But in the case of oil – like most other matters in Iranian life – efficiency takes a back seat to ideology…

Iran’s Ayatollahs Are in Charge

Unlike in many Sunni countries, Iran’s ayatollahs have a disproportionate say in the way Shiite Iran makes decisions. Clerical councils have the ability to nullify government actions and even limit certain moves altogether, given the clergy’s oversight responsibility on religious matters.

That has made it difficult, for example, to revise Iran’s widely disliked buy-back contract method of bringing foreign companies into field projects inside the country. It also prevents Iran from establishing more efficient ways of exporting crude oil and natural gas.

According to the 1979 Constitution and the laws based upon it, foreign entities are not allowed to own either Iranian land or raw materials. That makes standard joint ventures (in which companies own and book a percentage of the oil reserves) illegal.

What’s left has been a cumbersome and widely disliked system where the outside company fronts all the expenses, turns over a field to the NIOC, and is paid in oil according to a pre-agreed figure.

Recently, the NIOC has announced a new contract approach that was supposed to be unveiled at a meeting in London. Unfortunately, the infighting back home has prompted that meeting to be postponed three times.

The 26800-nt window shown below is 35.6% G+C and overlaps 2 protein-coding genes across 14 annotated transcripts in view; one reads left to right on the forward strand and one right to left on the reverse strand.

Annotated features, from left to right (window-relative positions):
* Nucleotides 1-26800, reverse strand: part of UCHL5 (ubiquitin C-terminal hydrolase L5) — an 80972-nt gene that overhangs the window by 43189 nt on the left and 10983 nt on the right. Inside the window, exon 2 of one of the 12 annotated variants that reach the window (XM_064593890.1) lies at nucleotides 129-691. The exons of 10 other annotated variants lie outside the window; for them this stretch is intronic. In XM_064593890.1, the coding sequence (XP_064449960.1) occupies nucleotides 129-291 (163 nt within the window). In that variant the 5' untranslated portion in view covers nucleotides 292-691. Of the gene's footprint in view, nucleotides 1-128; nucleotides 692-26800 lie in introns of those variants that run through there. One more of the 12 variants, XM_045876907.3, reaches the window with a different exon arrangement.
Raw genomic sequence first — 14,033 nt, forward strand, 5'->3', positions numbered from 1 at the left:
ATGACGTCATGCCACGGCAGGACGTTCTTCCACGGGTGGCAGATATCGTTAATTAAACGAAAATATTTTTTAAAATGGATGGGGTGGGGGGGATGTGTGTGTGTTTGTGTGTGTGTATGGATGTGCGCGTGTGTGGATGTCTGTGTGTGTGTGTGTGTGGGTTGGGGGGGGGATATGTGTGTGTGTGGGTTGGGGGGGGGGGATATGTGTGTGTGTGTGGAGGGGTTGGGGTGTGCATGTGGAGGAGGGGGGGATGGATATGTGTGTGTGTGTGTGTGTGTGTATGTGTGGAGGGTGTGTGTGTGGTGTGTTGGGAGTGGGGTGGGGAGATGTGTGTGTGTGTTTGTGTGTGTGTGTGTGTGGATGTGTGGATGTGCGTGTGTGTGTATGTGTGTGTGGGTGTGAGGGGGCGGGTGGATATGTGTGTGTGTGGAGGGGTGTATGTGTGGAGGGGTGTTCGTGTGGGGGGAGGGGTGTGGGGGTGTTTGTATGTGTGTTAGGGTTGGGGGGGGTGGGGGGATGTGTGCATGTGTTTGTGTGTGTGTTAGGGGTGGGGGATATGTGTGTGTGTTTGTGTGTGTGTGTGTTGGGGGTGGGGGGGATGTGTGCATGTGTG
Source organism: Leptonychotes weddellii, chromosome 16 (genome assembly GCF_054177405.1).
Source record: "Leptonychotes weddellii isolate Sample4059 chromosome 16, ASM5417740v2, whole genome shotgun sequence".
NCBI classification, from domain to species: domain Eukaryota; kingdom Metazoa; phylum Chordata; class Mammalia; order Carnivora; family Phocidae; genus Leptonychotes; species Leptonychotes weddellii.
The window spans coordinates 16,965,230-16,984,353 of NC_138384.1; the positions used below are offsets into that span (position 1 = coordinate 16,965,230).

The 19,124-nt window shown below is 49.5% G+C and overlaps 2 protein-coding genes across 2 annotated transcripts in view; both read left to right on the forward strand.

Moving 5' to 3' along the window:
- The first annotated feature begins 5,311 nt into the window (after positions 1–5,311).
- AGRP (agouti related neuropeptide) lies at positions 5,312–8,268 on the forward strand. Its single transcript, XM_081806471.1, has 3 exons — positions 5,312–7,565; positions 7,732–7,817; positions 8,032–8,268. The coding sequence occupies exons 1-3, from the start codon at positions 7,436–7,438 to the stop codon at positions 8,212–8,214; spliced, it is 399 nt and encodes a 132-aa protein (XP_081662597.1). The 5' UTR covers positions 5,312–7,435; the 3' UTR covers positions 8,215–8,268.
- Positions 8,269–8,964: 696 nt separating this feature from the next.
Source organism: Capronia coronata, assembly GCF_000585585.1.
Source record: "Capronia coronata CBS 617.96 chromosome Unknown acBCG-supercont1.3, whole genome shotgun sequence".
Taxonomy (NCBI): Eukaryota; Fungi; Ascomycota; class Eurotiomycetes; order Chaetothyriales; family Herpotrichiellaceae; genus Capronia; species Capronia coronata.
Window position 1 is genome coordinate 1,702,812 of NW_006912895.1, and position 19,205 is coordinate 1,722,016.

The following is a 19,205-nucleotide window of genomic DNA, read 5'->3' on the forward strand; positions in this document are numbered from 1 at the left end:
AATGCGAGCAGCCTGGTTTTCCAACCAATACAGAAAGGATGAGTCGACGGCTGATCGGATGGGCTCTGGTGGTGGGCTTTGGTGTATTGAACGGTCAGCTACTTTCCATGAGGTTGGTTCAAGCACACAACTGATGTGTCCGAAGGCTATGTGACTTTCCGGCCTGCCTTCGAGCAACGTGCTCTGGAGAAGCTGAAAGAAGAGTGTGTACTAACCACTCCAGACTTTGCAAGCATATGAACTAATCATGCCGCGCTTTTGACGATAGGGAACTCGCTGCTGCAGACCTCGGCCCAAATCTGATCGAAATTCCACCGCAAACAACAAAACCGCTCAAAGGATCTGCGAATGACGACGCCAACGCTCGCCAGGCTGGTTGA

I am scheduled to be there in a few weeks and will let you know what (if anything) ultimately happens.

Which brings us back to the issue of the oil production freeze, and the attempt to get Iran on board with it. Contacts are now telling me that’s not quite what was happening…

Sources Say OPEC Will Allow Iran to Increase Exports

My sources are saying that Saudi Arabia and other OPEC members (including Kuwait and the United Arab Emirates) are prepared to allow Iran some leverage in ramping up its oil exports.

While this may not go down well with everyone, it may well be the only way any deal on oil production can be made to last. For some time now, OPEC has been shooting itself in the foot – moving to maintain market share while at the same time overproducing in a desperate attempt to generate revenue.

Now, the proposed production freeze, even with an exception for Iran, does not immediately change anything in the aggregate. Overproduction is still occurring and the market is receiving about 600,000 excess barrels a day with storage availability beginning to be a factor.

In the world of supply and demand, therefore, a freeze should not have much impact on pricing now.

But there’s more to the markets than just supply and demand…

Global Oil Demand Will Increase Faster than Expected